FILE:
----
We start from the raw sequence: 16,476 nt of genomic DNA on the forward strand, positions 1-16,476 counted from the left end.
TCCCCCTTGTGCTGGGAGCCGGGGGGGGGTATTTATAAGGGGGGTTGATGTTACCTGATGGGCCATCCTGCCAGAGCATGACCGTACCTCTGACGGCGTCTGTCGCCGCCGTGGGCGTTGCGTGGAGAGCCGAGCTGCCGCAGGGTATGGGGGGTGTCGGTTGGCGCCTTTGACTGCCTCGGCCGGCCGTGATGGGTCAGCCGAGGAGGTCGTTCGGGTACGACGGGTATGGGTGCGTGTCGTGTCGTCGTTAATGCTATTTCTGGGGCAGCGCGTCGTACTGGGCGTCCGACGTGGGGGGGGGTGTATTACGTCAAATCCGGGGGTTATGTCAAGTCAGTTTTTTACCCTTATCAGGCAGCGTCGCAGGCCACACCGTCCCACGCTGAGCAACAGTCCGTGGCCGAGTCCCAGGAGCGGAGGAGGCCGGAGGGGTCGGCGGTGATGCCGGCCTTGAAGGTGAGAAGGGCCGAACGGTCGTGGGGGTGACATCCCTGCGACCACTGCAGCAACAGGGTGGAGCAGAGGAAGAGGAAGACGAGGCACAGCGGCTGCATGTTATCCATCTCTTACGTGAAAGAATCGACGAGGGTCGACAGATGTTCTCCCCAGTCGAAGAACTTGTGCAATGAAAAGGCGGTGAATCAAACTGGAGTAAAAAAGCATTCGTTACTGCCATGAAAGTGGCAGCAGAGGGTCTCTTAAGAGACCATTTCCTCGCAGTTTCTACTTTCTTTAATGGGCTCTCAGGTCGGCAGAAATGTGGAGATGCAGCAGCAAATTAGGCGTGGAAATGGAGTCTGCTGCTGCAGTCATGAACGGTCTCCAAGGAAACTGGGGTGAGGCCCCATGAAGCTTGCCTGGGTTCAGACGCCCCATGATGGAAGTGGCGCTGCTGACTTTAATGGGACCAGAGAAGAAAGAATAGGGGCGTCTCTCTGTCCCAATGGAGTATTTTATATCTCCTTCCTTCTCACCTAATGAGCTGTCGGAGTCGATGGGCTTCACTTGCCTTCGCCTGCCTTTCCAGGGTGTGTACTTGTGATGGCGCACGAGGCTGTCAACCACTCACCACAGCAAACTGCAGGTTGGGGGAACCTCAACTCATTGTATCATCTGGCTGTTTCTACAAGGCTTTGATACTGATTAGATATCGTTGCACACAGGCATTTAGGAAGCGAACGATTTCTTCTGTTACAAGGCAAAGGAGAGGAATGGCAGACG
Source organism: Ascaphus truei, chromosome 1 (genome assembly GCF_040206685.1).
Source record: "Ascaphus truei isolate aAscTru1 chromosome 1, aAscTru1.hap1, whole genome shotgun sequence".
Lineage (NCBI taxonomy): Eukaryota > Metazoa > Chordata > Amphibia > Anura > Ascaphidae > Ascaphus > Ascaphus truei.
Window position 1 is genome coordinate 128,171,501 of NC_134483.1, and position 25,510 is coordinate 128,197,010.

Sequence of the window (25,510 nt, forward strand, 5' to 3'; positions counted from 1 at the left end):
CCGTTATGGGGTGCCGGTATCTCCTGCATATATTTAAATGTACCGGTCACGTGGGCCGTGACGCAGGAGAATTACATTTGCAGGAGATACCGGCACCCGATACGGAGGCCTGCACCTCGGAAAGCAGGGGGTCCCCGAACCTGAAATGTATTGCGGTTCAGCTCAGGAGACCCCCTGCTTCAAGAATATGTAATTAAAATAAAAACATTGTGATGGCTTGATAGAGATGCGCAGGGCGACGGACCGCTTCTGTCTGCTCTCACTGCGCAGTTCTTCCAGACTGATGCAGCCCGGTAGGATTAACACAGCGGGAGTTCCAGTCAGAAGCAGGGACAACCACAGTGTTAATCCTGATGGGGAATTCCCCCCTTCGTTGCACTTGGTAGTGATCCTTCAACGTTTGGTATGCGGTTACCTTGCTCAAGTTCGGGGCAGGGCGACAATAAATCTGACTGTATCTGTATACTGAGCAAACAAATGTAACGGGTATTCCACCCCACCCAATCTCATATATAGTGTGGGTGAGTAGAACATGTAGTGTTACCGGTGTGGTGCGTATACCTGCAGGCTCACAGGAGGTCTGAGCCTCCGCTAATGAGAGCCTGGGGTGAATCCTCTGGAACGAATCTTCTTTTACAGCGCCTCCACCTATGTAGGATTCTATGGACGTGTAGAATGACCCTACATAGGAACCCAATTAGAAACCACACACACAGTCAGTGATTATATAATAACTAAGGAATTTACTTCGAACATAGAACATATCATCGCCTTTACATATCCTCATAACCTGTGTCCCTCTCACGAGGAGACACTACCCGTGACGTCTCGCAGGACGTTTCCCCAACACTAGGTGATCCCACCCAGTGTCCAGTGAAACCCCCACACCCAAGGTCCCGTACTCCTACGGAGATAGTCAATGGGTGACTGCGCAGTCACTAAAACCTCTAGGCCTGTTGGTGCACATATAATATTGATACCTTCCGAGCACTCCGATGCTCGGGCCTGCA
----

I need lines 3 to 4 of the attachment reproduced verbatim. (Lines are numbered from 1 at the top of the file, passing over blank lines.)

Source organism: Ascaphus truei, chromosome 1 (genome assembly GCF_040206685.1).
Source record: "Ascaphus truei isolate aAscTru1 chromosome 1, aAscTru1.hap1, whole genome shotgun sequence".